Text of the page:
I am working through the acrostic DREAMS, on how to navigate change without losing your crew.
Last time we started with D and discovered the value of determining your destination and having a good map to start.
Now we will dive into the R.
It was a beautiful day on the Arkansas River with a nice medium-low flow and I thought it would be the perfect time to row my raft through the Royal Gorge for the first time.
I had a couple of seasons under my belt but had not felt comfortable moving up to the more serious class 4-5 rapids. After reading a detailed guidebook I felt like I was ready to give it a try. I recruited my teenage son to sit up front for ballast and to read the guide to me as we approached each rapid.
We set out and things were going fine until we hit Sledgehammer rapid. This particular rapid has a number of features and there are 3 distinct drops. The book warned against getting caught in Clark’s hole at the end of the rapid on the right.
So we made our way through the rapid and I thought to myself “that seemed pretty easy”. The water had slowed down and was calm for a stretch. I was trying to look back to figure out where Clarks Hole was. I consulted with my son and the guidebook but couldn’t seem to make sense of it.
All of a sudden I realize we are coming up to a drop that I wasn’t expecting. Yes, you guessed it, we dropped right into Clarks Hole with no momentum and at a bad angle.
It immediately pulled us in and we started surfing the hole. Both my son and I lept to the downstream side of the boat in order to prevent our flipping. Clark had died in this hole and I wasn’t about to repeat that scenario.
After what seemed like an hour (probably 2 minutes) a surge in the river allowed us to pop out of the hole and we were able to make it to shore down below and evaluate what had just happened.
Lessons from the river:
1. No matter how good your plan or guidebook/map is, it doesn’t guarantee success. You must be able to read the river.
As a leader you need to be able to identify potential pitfalls before you start but also respond to obstacles along the way. These could be external threats like regulations or competition. They can be internal in the form of people that resist change or budget constraints or technology glitches.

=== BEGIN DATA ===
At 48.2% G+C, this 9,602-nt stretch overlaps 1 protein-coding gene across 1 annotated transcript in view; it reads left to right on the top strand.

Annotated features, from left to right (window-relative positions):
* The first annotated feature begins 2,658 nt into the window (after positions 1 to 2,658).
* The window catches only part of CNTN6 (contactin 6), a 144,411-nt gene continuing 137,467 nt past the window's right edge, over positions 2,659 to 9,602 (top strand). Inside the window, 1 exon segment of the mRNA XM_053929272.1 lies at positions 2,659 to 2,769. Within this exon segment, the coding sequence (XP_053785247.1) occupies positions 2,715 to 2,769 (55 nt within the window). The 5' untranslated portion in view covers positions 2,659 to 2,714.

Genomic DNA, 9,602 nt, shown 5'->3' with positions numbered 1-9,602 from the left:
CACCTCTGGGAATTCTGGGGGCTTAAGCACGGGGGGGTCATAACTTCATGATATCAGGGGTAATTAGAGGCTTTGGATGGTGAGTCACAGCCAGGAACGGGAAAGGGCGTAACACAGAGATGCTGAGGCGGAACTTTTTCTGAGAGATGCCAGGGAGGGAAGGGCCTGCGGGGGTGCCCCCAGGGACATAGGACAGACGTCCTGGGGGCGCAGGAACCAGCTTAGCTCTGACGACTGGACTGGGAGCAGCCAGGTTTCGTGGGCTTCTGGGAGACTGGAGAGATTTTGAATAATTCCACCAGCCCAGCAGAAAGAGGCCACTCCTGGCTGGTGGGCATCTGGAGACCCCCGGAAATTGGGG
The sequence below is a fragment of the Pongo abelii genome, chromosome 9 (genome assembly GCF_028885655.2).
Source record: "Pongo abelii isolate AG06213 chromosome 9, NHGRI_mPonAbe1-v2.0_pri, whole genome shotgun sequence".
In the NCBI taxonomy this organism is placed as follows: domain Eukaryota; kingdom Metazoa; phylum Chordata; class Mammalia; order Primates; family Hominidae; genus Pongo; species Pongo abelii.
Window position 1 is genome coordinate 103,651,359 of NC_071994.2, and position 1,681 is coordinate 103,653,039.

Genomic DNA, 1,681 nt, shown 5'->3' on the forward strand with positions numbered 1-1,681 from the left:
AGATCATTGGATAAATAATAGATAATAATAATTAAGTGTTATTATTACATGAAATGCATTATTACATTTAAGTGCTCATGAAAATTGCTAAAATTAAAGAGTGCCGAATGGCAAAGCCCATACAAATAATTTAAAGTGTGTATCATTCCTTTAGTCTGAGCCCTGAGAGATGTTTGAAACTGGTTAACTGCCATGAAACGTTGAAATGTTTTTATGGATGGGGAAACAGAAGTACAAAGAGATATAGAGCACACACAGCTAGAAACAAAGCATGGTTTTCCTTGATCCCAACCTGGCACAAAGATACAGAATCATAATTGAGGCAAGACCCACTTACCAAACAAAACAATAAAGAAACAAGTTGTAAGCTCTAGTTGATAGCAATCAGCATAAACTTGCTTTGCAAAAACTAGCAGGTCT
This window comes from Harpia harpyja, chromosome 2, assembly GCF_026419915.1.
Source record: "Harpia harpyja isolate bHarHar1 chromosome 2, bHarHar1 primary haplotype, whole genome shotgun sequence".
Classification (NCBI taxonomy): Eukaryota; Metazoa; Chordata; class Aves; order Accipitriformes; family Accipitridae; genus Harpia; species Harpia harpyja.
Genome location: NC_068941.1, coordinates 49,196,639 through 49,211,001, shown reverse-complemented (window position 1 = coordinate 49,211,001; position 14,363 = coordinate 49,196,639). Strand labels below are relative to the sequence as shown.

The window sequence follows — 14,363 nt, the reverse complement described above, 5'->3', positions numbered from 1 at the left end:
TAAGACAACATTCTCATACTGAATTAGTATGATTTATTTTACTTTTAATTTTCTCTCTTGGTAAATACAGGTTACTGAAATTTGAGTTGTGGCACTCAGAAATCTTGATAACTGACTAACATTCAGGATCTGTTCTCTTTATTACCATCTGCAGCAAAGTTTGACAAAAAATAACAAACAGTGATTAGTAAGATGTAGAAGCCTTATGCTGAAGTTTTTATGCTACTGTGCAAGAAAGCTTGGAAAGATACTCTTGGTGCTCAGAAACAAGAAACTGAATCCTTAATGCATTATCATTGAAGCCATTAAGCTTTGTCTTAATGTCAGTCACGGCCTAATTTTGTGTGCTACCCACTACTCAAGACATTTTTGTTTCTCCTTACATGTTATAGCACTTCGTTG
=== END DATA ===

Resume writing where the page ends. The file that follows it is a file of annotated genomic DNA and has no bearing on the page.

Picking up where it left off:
2. Looking back when you are in the middle of a rapid is a setup for failure.
Don't spend time over what didn't work in the past. During your change process you need to be focused on what is ahead.
3. Sometimes you have to make quick decisions along the way. Indecision wraps boats.
Indecision can paralyze a business causing a change initiative to fail. Be ready and willing to make decisions at the right time. Most of the time even a bad decision is better than no decision.
Just a bit of river education. There are 3 things that create a rapid. 1. Constriction, 2. Gradient, 3. Obstacles
So when the river narrows, drops, and has rocks, you can be assured that there will be some turbulence ahead.
It is also important to understand something about rocks.
They can be great fun because they actually create the waves that make rafting fun. But they can also be frustrating and/or dangerous.
At lower flows rocks have to be avoided or else the boat can get stuck wrapping around the rock. In this case, the strategy is to go around them. Indecision (on which way to go) wraps boats.
Rocks that are just barely covered are called sleepers. They are difficult to see and while it looks like you can float on by, when you try it, the weight of the boat causes the rock to grab the boat and spin you off course.
At higher flows rocks can become pour overs and keeper holes. These must be avoided or risk a flipped boat and/or lots of rafters becoming swimmers.
What do business leaders need to look for when trying to lead change.
What are the rocks, holes, or obstacles that will prevent you from accomplishing your objectives?
Things to consider:
Next up is our letter DREAMS where we will be taking a look at the role and responsibilities of leadership in change.
In the meantime if you would like to chat about your change initiative you can schedule a time here.
Dwight Grant is a seasoned businessman with over 30 years of leadership experience. He lives in CO where he enjoys whitewater rafting, mountain biking and spending time with family.